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Championship manager 01-02, by far the greatest football game ever made. Also have great memories of emlyn hughes soccer on the c64 and kick off 2 on the amiga and the early pro evo soccers on the ps2. All were better than the modern equivalents.

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I used to have the Norwich Subbuteo team in the Admiral kit style - except with those small figures it was just a green stripe down the arm - on some it didn''t look too dissimilar to the current strip.  I had quite a few teams as well as some of the stands, floodlights etc. Anyway used to play a league at school at lunchtimes which I never won.  Stopped playing when I got into music!  Now I lose all the time to my 9yo son at FIFA.  Ridiculous game.....

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I''m sorry but your all wrong , sensible world of soccer on the amiga is the greatest game ever made !

I actually learnt quite a lot about world football from that game as it had almost every player from every league in the world on it .

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In the beginning you pretended the players were Norwich but assumed they were actually Brazil. Next sentence, they have Norwich player names on them. Are you sure you''re not looking back on your wonder years with rose-tinted glasses?

Playing online soccer is not without skill.

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Sensible world of soccer was good but had the major flaw of always being able to score from curling a shot from the angle on the edge of the area.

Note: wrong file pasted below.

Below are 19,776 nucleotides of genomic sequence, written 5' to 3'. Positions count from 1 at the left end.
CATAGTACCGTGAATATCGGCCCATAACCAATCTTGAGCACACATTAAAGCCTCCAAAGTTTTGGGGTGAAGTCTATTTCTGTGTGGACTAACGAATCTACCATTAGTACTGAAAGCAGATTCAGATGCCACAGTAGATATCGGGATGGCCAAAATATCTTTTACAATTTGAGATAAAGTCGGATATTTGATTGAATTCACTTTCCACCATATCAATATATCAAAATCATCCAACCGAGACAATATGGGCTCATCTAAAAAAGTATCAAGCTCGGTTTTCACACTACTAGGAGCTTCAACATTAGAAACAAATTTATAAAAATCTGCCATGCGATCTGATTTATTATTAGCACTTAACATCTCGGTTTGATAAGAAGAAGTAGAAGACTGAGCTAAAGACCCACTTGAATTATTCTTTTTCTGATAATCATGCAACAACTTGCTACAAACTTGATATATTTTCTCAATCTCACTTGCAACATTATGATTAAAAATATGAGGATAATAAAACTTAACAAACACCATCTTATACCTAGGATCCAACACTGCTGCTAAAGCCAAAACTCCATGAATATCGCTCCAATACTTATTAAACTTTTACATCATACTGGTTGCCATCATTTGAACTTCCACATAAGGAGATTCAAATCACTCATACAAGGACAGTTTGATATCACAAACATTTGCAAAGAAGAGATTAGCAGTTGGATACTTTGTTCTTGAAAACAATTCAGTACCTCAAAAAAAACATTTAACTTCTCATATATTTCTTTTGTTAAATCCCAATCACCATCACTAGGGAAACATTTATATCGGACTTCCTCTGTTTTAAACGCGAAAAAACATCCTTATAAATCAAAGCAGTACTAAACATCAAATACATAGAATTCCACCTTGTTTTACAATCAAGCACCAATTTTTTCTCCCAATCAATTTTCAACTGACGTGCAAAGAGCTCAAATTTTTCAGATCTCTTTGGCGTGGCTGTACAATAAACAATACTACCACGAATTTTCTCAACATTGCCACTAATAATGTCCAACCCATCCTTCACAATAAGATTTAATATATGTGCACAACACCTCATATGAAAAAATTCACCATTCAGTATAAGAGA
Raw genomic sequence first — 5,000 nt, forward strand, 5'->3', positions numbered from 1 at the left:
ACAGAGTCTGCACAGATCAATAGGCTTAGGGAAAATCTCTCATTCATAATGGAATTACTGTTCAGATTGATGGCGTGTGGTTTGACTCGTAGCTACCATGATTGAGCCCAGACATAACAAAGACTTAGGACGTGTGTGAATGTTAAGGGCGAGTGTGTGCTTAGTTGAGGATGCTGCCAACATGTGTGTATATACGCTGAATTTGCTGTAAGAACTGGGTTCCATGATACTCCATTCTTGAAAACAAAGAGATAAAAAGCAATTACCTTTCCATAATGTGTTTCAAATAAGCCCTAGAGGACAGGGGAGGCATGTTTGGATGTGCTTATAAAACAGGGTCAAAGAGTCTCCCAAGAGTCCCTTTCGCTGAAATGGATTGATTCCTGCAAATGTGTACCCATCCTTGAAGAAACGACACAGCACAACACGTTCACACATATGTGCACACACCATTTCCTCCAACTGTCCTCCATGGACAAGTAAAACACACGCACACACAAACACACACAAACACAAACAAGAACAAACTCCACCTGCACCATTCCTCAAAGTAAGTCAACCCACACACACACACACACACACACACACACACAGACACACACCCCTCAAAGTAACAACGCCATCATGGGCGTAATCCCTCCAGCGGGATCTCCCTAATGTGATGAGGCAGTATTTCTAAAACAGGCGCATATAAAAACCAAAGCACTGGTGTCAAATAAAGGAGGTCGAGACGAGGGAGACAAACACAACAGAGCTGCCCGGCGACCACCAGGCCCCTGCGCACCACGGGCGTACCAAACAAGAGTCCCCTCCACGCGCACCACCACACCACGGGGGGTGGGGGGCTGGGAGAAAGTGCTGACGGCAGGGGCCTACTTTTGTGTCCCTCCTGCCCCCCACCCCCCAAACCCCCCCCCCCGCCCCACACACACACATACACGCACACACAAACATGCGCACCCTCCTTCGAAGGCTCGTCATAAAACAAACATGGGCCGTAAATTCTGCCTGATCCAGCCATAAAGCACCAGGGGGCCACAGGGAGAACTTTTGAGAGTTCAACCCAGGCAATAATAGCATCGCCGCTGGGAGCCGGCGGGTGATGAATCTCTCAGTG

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[quote user="CambridgeCanary"]When I saw the title I thought that this was going to be an entirely different thread. I''m not sure I even understand LDC''s point but I thought he was going to address the callous and disgusting nature of some fans.

I thought he would be having a go at the "get rid" brigade who regard players as toys or characters in a computer game to be thrown away when you are bored or fed up. I''m old school and proud of it. I wouldn''t treat our club with any less respect than the people I employ. That''s the key word "people". Our players are real. They are people with feelings, faults, pride and dignity as much as any poster on here.

To dismiss the efforts of someone who has played here and given his best with phrases like "Simple. Not good enough. Get rid" is pathetic and disrespectful.

More tellingly perhaps, they are men with wives, homes, children and families. They can''t just move their whole lives because some clowns think they are in a computer game and people can adjust their lives to suit.

Of course, football is a harsh and ruthless employer. Players are sold, sacked or have their careers terminated when a contract comes to an end. You would need a heart of stone or no heart at all not to feel sympathy for Simeon. It''s tough, it''s football. Thanks for all you''ve done and good luck.

But "get rid"? Perhaps your bosses should decide to get rid of you. Perhaps then you''d know the difference between the reality of having a home and family and losing your job. Perhaps you''d know the difficulty of having to move to another region to get work.

Perhaps you could leave the virtual world and rejoin this one.[/quote]This!I''m not sure that the thought being explored in this post has anything to do with the title. Maybe the title should be, ''Do you prefer pretending to be a subbuteo player/manager, or a computer game player/manger?". Neither of which have anything to do with real soccer players living real lives, and everything to do with the imaginations of those playing the games.

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For JF: Anyone who mentions Kick Off (1 or 2) on the Amiga gets my respect.

Sensible Soccer was great, but not as good KO, because of some of the programmers being NCFC fans.

Do wonder if JF is someone I know in the Barclay?